Old World Charm Reigns Supreme in St. Augustine
By: Catherine Trifiletti
A swift breeze from Matanzas Bay rattles palm trees lining the walkway outside Castillo de San Marcos as groups of tourists wait their turn to enter what stands as the oldest masonry fortification in the continental United States. Looking at the 16th century structure drives home the significance of St. Augustine as more than just a relaxing Florida getaway. It is a city that has seen centuries of history unfold, changing hands of power along the way, but never losing its understated beauty. It is only in the early morning light when streets are quiet and boats are tucked away in marinas, sails unfurled, that you can truly reconcile the blend of old and new that comprises America’s oldest city. Visitors to the quiet Floridian gem – population 14,000– must encounter the city’s great historical landmarks to unwrap the authentic St. Augustine experience.
The places that function best in St. Augustine are the ones that strike a happy balance of past and present. Start your visit with a walk down cobblestone Aviles Street lined with Spanish colonial buildings that now house contemporary boutiques and bars. Stop for a refreshing libation or coffee along America’s oldest and most well-trodden lane. Continue the stroll onto St. Augustine’s main pedestrian artery St. George Street, which boasts countless shops, ice cream parlors and outdoor cafes coaxing visitors out of the Florida sun. If walking becomes tiresome, do as the Old World settlers would and opt for a horse-drawn carriage ride. Look out for the spectacular Flagler College and the neighboring Lightner Museum, both former hotels founded by railroad tycoon Henry Flagler. A ride around the historic district isn’t complete without a visit to Castillo de San Marcos. The centuries old fortification hosts daily reenactments of cannon firings once used to ward off unwanted guests like pirates or encroaching British forces. Manning the cannons are a group of dedicated volunteers dressed head-to-toe in period costumes.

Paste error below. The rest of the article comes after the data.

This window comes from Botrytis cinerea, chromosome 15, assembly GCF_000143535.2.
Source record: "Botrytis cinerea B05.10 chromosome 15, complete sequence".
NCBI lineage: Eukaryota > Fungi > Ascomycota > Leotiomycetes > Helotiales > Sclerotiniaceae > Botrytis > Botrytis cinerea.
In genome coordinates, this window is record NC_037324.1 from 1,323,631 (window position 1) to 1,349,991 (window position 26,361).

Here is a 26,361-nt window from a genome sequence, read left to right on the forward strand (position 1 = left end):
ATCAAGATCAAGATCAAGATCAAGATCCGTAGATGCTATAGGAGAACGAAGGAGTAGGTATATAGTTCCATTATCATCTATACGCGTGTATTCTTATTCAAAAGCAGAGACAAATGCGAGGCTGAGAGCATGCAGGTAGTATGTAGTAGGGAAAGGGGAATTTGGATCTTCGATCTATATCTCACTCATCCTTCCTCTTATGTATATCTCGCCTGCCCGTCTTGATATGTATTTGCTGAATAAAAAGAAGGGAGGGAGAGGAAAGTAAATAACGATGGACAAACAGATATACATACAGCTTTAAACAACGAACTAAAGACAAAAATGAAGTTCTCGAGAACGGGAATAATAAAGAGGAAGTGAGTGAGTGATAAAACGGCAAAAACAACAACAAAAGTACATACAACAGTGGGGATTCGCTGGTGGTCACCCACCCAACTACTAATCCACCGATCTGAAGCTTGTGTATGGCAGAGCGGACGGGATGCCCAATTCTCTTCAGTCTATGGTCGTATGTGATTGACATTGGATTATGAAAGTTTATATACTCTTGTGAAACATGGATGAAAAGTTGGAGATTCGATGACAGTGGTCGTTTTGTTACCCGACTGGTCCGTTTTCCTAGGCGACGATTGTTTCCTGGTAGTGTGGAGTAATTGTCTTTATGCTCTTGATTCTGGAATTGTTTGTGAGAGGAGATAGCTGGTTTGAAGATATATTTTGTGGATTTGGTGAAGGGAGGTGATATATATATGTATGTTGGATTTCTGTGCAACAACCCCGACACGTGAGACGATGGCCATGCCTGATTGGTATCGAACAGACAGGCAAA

Standing atop the great fort looking out over the bay, it takes a bit of imagination to picture the great Spanish explorer Juan Ponce de Leon anchoring his ship on the shores of what is now the Northeast coast of Florida. In searching for the “Fountain of Youth,” a folkloric water spring said to bring its visitors eternal youth, he stumbled upon the peninsula which he named “La Florida.” Fast forward about 50 years years and the Spanish, intent on colonizing Ponce de Leon’s big find, laid down their roots in St. Augustine. In 1565, with hoards of settlers in tow admiral Pedro Menéndez de Avilés founded “St. Augustin,” naming it for the feast day for St. Augustine. The current Fountain of Youth Archaeological Park pays homage to Ponce de Leon’s pursuits and the actual site where Aviles touched down on Florida’s land.
A relatively newer attraction, the St. Augustine Lighthouse was built in 1871 to guide ships safely through Matanzas Bay. If the walk up 219 winding stairs doesn’t take your breath away the 360-degree view at the top of the lighthouse will. As the evening approaches, opportunity arises to learn about St. Augustine’s spooky past. So long ascuriosity trumps fear, the Ghosts & Gravestones Tour offers a tour equally educational and chilling around some of the city’s most haunted landmarks. Energetic and knowledgeable guides make the experience a stand-out.
A long day of exploration and history lessons will require some 21st century rest and relaxation– cue Casa Monica Hotel, a part of the famed Kessler Collection that boldly mixes traditional and contemporary design. Opened in 1888, the property has seen its fair share of history, changing from a hotel to a county courthouse in the process. Eventually acquired by hotelier Richard Kessler, the space found its niche as a luxurious Bohemian haven for visitors to the old city. With a resident art gallery, a sleek in-house spa, acclaimed restaurant Costa Brava and the chic Cobalt Lounge for late night jazz, the property has something for everyone. Warm southern hospitality and comfortable accommodations will ensure that guests are well-prepared to tackle another day in the Nation’s oldest, and arguably most charming, city.
For more information, about the city of Saint Augustine, visit www.citystaug.com